3. Demonstrate each of these techniques by creating an image using a standard API.
  4. Describe how a graphic image has been created.

GV/AdvancedRendering

Topics:

  • Transport equations
  • Ray tracing algorithms
  • Photon tracing
  • Radiosity for global illumination computation, form factors
  • Efficient approaches to global illumination
  • Monte Carlo methods for global illumination
  • Image-based rendering, panorama viewing, plenoptic function modeling
  • Rendering of complex natural phenomenon
  • Non-photorealistic rendering

Learning objectives:

  1. Describe several transport equations in detail, noting all comprehensive effects.
  2. Describe efficient algorithms to compute radiosity and explain the tradeoffs of accuracy and algorithmic performance.
  3. Describe the impact of meshing schemes.
  4. Explain image-based rendering techniques, light fields, and associated topics.

GV/AdvancedTechniques

Topics:

  • Color quantization
  • Scan conversion of 2D primitive, forward differencing
  • Tessellation of curved surfaces
  • Hidden surface removal methods
  • Z-buffer and frame buffer, color channels (a channel for opacity)
  • Advanced geometric modeling techniques

Learning objectives:

  1. Describe the techniques identified in this section.
  2. Explain how to recognize the graphics techniques used to create a particular image.
  3. Implement any of the specified graphics techniques using a primitive graphics system at the individual pixel level.
  4. Use common animation software to construct simple organic forms using metaball and skeleton.

GV/ComputerAnimation

Topics:

  • Key-frame animation
  • Camera animation
  • Scripting system
  • Animation of articulated structures: inverse kinematics
  • Motion capture
  • Procedural animation
  • Deformation

Learning objectives:

  1. Explain the spline interpolation method for producing in-between positions and orientations.
  2. Compare and contrast several technologies for motion capture.
  3. Use the particle function in common animation software to generate a simple animation, such as fireworks.
  4. Use free-form deformation techniques to create various deformations.

GV/Visualization

Topics:

  • Basic viewing and interrogation functions for visualization
  • Visualization of vector fields, tensors, and flow data
  • Visualization of scalar field or height field: isosurface by the marching cube method
  • Direct volume data rendering: ray-casting, transfer functions, segmentation, hardware
  • Information visualization: projection and parallel-coordinates methods

Learning objectives:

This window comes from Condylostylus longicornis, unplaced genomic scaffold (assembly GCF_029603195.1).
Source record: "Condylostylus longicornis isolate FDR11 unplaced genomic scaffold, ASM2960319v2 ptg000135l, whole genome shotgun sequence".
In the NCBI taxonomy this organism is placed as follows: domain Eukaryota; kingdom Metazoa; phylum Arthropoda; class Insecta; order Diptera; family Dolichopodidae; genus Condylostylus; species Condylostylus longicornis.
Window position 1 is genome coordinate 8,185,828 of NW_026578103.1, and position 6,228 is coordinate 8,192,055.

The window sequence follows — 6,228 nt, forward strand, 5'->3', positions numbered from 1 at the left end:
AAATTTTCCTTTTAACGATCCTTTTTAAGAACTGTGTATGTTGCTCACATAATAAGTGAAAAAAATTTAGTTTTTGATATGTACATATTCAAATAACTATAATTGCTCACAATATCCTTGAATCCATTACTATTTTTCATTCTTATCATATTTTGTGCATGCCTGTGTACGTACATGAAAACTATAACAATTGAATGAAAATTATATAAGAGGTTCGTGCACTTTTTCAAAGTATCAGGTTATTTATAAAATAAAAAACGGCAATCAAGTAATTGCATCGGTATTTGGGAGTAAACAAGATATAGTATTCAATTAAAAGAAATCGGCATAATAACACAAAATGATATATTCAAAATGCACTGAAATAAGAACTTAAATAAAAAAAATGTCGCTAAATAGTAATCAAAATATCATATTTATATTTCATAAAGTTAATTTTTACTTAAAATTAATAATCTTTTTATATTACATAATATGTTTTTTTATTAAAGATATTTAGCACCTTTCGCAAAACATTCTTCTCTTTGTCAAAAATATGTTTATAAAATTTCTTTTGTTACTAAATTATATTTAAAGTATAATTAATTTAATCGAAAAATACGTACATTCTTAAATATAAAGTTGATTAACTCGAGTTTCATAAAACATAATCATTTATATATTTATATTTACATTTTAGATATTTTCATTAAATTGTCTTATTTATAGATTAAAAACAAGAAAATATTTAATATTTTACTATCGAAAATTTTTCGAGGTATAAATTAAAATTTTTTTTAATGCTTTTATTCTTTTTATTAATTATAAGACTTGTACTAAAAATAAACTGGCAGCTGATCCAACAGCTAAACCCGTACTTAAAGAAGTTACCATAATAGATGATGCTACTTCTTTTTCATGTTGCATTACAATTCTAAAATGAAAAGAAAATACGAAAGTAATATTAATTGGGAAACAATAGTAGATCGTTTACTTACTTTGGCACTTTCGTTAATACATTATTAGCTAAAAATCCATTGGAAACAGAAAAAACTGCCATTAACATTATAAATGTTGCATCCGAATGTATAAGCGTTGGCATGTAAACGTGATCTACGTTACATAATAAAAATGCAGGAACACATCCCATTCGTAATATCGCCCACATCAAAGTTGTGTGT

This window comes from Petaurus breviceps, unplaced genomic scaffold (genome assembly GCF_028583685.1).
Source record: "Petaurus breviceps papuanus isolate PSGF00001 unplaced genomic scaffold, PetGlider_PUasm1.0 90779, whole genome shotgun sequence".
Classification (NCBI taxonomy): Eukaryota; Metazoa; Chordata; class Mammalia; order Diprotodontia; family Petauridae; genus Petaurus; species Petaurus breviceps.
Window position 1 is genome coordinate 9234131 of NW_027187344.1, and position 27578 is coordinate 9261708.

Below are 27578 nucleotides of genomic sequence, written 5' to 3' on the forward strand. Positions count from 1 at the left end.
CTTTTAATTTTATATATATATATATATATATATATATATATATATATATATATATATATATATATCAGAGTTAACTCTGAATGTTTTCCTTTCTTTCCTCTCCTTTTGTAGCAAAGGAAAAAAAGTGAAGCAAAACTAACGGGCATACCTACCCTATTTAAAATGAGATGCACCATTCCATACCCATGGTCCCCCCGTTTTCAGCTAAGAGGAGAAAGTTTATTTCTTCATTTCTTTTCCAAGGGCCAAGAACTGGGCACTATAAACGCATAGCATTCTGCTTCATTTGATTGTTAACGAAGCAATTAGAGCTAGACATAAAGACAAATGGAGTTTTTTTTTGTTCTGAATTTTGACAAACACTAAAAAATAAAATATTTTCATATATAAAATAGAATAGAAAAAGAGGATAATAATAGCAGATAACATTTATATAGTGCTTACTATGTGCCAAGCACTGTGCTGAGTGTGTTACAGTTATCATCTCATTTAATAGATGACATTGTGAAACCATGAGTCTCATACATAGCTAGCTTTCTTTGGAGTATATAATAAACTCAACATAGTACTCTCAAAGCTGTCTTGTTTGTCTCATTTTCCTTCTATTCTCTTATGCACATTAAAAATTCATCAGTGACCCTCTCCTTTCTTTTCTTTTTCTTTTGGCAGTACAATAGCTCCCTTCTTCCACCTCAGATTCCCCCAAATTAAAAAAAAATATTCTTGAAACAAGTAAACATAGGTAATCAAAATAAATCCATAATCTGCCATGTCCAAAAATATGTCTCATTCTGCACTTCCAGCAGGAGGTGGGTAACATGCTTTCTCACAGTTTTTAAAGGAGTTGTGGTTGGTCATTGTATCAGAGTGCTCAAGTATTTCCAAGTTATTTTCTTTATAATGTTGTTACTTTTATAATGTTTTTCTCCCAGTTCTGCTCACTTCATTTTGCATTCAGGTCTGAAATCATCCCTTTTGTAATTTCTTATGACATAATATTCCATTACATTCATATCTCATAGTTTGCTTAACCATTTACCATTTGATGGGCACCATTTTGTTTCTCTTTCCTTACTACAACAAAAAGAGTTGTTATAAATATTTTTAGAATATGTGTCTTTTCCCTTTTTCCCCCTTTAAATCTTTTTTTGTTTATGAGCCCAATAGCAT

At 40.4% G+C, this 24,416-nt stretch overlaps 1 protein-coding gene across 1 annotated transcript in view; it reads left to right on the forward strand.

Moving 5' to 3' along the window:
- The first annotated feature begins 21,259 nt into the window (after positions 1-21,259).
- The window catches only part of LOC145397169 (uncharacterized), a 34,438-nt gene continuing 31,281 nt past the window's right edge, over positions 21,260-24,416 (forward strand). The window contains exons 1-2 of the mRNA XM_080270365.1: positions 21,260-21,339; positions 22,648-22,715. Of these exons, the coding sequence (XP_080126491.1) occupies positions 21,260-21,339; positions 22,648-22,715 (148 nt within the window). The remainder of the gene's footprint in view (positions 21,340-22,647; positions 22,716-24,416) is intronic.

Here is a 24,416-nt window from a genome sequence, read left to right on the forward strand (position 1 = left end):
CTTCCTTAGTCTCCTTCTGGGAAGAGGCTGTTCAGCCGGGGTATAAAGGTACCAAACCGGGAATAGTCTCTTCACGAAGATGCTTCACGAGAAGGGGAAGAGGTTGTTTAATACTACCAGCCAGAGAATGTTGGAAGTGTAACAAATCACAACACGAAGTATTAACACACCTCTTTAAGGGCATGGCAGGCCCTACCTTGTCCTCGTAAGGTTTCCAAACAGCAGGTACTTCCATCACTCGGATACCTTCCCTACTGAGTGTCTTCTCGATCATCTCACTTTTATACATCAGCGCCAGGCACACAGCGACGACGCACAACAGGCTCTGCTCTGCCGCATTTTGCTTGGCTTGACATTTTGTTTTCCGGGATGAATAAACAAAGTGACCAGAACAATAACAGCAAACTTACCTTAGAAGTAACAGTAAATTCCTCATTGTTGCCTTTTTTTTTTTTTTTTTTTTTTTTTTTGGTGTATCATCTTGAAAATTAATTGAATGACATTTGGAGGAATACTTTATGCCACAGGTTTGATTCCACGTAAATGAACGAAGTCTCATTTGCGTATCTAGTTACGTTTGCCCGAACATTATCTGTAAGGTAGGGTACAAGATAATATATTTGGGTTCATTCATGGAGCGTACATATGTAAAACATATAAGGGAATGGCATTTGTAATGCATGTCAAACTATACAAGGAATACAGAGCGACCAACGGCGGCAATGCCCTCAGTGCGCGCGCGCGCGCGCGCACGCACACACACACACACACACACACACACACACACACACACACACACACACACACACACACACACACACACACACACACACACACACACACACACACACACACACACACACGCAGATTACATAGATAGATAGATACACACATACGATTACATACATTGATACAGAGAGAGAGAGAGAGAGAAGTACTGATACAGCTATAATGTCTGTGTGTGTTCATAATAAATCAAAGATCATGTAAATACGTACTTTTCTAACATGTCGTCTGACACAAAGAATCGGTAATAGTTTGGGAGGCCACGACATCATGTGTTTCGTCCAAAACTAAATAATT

1. Describe the basic algorithms behind scalar and vector visualization.
  2. Describe the tradeoffs of the algorithms in terms of accuracy and performance.
  3. Employ suitable theory from signal processing and numerical analysis to explain the effects of visualization operations.
  4. Describe the impact of presentation and user interaction on exploration.

GV/VirtualReality

Topics:

  • Stereoscopic display
  • Force feedback simulation, haptic devices
  • Viewer tracking
  • Collision detection
  • Visibility computation
  • Time-critical rendering, multiple levels of details (LOD)
  • Image-base VR system
  • Distributed VR, collaboration over computer network
  • Interactive modeling
  • User interface issues
  • Applications in medicine, simulation, and training

Learning objectives:

  1. Describe the optical model realized by a computer graphics system to synthesize stereoscopic view.
  2. Describe the principles of different viewer tracking technologies.
  3. Explain the principles of efficient collision detection algorithms for convex polyhedra.
  4. Describe the differences between geometry- and image-based virtual reality.
  5. Describe the issues of user action synchronization and data consistency in a networked environment.
  6. Determine the basic requirements on interface, hardware, and software configurations of a VR system for a specified application.

GV/ComputerVision

Topics:

  • Image acquisition
  • The digital image and its properties
  • Image preprocessing
  • Segmentation (thresholding, edge- and region-based segmentation)
  • Shape representation and object recognition
  • Motion analysis
  • Case studies (object recognition, object tracking)

Learning objectives:

  1. Explain the image formation process.
  2. Explain the advantages of two and more cameras, stereo vision.
  3. Explain various segmentation approaches, along with their characteristics, differences, strengths, and weaknesses.
  4. Describe object recognition based on contour- and region-based shape representations.
  5. Explain differential motion analysis methods.
  6. Describe the differences in object tracking methods.


GV/ComputationalGeometry [elective]

Topics:

  • Purpose and nature of computational geometry
  • Application areas – convex hull, line intersection issues, Delauney triangulation, polgygon triangulation, Voroni diagrams
  • Combinatorial computational geometry: static problems such as developing efficient algorithms for certain geometric situations; dynamic problems including
  • Numerical computational geometry: gmodelling, computer-aided geometric design; curve and surface modelling including representation of these: Bezier curves, spline curves and surfaces; level set method.

Learning objectives:

  1. Be aware of algorithms for certaoin geometric tasks
  2. Be able to select algorithms appropriate to particular situations


GV/GameEngineProgramming [elective]

Topics:

  • The nature of games engines (as an integrated development environment) and their purpose
  • Hardware support including use of threading; performance issues; input devices
  • Typical components including 3D rendering, and support for real-time graphics and interaction; also physics simulation, collision detaection, sound, artificial intelligence; terrain rendering

Learning objectives:

  1. To be aware of the range of possibilities for games engines, including their potential and their limitations
  2. To use a games engine to construct a simple game